- Make sure the tubes you’re using have been specified for use with your centrifuge rotor. If necessary, support the tubes with adapters and check to see that the tube length allows the buckets to swing out to a horizontal position. When using aerosol-tight buckets, check to see that the tube length fits with the lid. Some centrifuge suppliers offer special rotors dedicated for use in the centrifugation of spin columns without risk of tearing off the tube lids. Using a different rotor than recommended by the manufacturer can easily lead to spills within the centrifuge, which may result in the formation of aerosol. This can be dangerous to your health and the environment.
- Inspect centrifuge bottles and tubes or plates for cracks before use. Because a centrifuge can spin at such high speeds, a liquid sample can easily become an aerosol if it is not properly contained. Cracked tubes can fracture at high speeds or, at the very least, leak the sample into the rotor. As a last step, be sure to securely fasten the rotor lid provided with the centrifuge or the aerosol-tight cap of the buckets.
- When working with a swing-bucket rotor that has not been completely loaded, position the tubes within the buckets in a pattern that results in the rotor pivots being evenly stressed.
- Clearly label all your tubes for identification. You may know how you placed your tubes in the centrifuge before they started spinning, but at the end of the spin you will not be able to tell them apart. If you have a tube you’re using for balance, be sure you label it as such. It is best to label the tube directly instead of using a sticker. A sticker can fall off during the spin, making identification difficult.
- Wipe the outside of the tube with disinfectant before placing it in the centrifuge. Wiping the tube is particularly important if you are working with a biohazardous material. You want to limit any possible spills or aerosol formation with your sample. The best prevention is to wipe down the tube with a proper disinfectant before the spin begins.
- Ensure you have not exceeded the maximum filling quantity for the sample containers specified by the manufacturer.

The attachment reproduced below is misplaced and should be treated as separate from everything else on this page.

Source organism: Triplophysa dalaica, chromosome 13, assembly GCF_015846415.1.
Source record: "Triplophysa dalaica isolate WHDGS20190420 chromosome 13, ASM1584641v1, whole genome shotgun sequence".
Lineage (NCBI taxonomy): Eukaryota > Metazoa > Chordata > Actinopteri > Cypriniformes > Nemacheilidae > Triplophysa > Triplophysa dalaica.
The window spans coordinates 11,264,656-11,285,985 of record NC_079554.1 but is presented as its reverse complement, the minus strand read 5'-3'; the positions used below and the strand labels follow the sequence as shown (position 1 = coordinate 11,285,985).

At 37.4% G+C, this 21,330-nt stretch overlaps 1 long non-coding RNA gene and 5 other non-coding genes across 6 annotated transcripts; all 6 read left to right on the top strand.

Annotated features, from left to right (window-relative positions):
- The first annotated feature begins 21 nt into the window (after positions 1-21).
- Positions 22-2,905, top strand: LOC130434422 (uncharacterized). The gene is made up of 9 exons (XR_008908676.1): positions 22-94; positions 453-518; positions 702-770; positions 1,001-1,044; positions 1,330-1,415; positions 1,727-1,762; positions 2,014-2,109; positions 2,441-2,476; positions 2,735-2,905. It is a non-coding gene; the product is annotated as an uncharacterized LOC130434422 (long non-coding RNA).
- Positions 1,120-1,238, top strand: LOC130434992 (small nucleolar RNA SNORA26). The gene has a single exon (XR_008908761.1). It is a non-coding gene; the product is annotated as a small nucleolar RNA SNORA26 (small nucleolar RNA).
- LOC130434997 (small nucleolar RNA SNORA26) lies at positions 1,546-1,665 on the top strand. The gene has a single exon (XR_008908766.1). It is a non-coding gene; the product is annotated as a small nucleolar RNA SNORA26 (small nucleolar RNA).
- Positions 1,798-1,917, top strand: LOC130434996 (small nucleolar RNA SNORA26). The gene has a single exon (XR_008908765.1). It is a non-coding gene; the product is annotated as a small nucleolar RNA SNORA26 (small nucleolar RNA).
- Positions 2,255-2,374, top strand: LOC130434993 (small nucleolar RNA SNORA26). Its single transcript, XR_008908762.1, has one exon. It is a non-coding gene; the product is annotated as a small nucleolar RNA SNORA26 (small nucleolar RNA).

- Fill the sample containers outside the centrifuge. No liquid should be allowed to enter the centrifuging chamber during filling.
- For swing-out rotors, all buckets should be of equal weight when loaded. For fixed angle rotors, balance your tubes according to their weight.
- The rotor must be loaded symmetrically: This means opposing tubes should be the same type of tube and filled with the same mass. If you are spinning more than two tubes, only the tubes directly opposite each other have to be equal in mass. At high speeds, a centrifuge can easily become unbalanced if equal masses aren’t located opposite each other in the rotor.
Automatic rotor recognitionMany centrifuges (especially multipurpose benchtop centrifuges) have automatic rotor recognition. This feature detects a newly inserted rotor and automatically limits g-force (rcf)/speed (rpm) to the rotor’s maximum permissible value. In other words, automatic rotor recognition prevents a rotor from being used at a higher speed than it was designed for. However, smaller centrifuges with a limited selection of rotors, in particular, and similar types of rotors often do not have rotor recognition. In these cases, all rotors have been designed to work at the maximum speed of the centrifuge. The Eppendorf Centrifuge 5424 R is one example of this type of centrifuge: All of its rotors are designed to spin up to 15,000 rpm, thus no automatic rotor recognition is needed for this centrifuge.
Handling of Hazardous Material